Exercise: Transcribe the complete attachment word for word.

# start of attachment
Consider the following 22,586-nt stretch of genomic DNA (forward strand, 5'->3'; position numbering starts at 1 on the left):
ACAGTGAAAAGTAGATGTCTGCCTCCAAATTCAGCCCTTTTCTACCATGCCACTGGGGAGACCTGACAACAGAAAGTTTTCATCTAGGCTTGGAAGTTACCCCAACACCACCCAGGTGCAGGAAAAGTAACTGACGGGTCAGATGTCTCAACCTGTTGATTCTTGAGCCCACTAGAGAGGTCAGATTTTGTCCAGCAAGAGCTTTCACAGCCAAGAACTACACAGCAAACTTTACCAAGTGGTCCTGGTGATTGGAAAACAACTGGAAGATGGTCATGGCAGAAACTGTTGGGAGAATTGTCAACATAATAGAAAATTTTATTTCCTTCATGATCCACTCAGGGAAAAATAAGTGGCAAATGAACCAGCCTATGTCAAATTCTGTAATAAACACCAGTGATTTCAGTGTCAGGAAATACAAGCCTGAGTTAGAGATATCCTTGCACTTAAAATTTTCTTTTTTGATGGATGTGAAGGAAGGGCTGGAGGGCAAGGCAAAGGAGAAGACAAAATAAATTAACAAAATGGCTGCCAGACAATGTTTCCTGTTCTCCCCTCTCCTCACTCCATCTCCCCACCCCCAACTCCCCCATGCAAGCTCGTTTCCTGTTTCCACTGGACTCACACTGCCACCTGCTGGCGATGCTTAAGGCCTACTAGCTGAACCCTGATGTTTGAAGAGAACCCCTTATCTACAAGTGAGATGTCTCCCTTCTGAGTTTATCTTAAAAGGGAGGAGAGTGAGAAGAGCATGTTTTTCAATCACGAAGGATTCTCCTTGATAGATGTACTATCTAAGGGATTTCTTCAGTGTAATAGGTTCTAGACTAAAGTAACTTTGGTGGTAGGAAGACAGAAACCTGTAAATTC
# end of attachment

Consider the following 22,586-nt stretch of genomic DNA (forward strand, 5'->3'; position numbering starts at 1 on the left):
ACAGTGAAAAGTAGATGTCTGCCTCCAAATTCAGCCCTTTTCTACCATGCCACTGGGGAGACCTGACAACAGAAAGTTTTCATCTAGGCTTGGAAGTTACCCCAACACCACCCAGGTGCAGGAAAAGTAACTGACGGGTCAGATGTCTCAACCTGTTGATTCTTGAGCCCACTAGAGAGGTCAGATTTTGTCCAGCAAGAGCTTTCACAGCCAAGAACTACACAGCAAACTTTACCAAGTGGTCCTGGTGATTGGAAAACAACTGGAAGATGGTCATGGCAGAAACTGTTGGGAGAATTGTCAACATAATAGAAAATTTTATTTCCTTCATGATCCACTCAGGGAAAAATAAGTGGCAAATGAACCAGCCTATGTCAAATTCTGTAATAAACACCAGTGATTTCAGTGTCAGGAAATACAAGCCTGAGTTAGAGATATCCTTGCACTTAAAATTTTCTTTTTTGATGGATGTGAAGGAAGGGCTGGAGGGCAAGGCAAAGGAGAAGACAAAATAAATTAACAAAATGGCTGCCAGACAATGTTTCCTGTTCTCCCCTCTCCTCACTCCATCTCCCCACCCCCAACTCCCCCATGCAAGCTCGTTTCCTGTTTCCACTGGACTCACACTGCCACCTGCTGGCGATGCTTAAGGCCTACTAGCTGAACCCTGATGTTTGAAGAGAACCCCTTATCTACAAGTGAGATGTCTCCCTTCTGAGTTTATCTTAAAAGGGAGGAGAGTGAGAAGAGCATGTTTTTCAATCACGAAGGATTCTCCTTGATAGATGTACTATCTAAGGGATTTCTTCAGTGTAATAGGTTCTAGACTAAAGTAACTTTGGTGGTAGGAAGACAGAAACCTGTAAATTC